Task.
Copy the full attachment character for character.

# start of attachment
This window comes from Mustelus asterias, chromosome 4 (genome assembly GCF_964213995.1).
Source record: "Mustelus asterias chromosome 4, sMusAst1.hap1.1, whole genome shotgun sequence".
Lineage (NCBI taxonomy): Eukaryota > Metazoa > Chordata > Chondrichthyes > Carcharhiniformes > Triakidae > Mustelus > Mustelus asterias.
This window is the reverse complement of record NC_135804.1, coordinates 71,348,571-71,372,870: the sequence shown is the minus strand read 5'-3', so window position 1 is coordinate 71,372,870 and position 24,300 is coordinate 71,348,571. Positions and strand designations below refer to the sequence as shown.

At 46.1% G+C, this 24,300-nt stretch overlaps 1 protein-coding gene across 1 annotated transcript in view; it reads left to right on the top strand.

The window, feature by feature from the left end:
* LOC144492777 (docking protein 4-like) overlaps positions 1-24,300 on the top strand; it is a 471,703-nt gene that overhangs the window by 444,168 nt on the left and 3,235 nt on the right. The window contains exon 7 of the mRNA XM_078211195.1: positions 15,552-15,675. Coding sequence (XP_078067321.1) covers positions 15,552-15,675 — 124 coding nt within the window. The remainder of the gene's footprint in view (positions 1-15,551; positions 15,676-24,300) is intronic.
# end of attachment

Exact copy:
This window comes from Mustelus asterias, chromosome 4 (genome assembly GCF_964213995.1).
Source record: "Mustelus asterias chromosome 4, sMusAst1.hap1.1, whole genome shotgun sequence".
Lineage (NCBI taxonomy): Eukaryota > Metazoa > Chordata > Chondrichthyes > Carcharhiniformes > Triakidae > Mustelus > Mustelus asterias.
This window is the reverse complement of record NC_135804.1, coordinates 71,348,571-71,372,870: the sequence shown is the minus strand read 5'-3', so window position 1 is coordinate 71,372,870 and position 24,300 is coordinate 71,348,571. Positions and strand designations below refer to the sequence as shown.

At 46.1% G+C, this 24,300-nt stretch overlaps 1 protein-coding gene across 1 annotated transcript in view; it reads left to right on the top strand.

The window, feature by feature from the left end:
* LOC144492777 (docking protein 4-like) overlaps positions 1-24,300 on the top strand; it is a 471,703-nt gene that overhangs the window by 444,168 nt on the left and 3,235 nt on the right. The window contains exon 7 of the mRNA XM_078211195.1: positions 15,552-15,675. Coding sequence (XP_078067321.1) covers positions 15,552-15,675 — 124 coding nt within the window. The remainder of the gene's footprint in view (positions 1-15,551; positions 15,676-24,300) is intronic.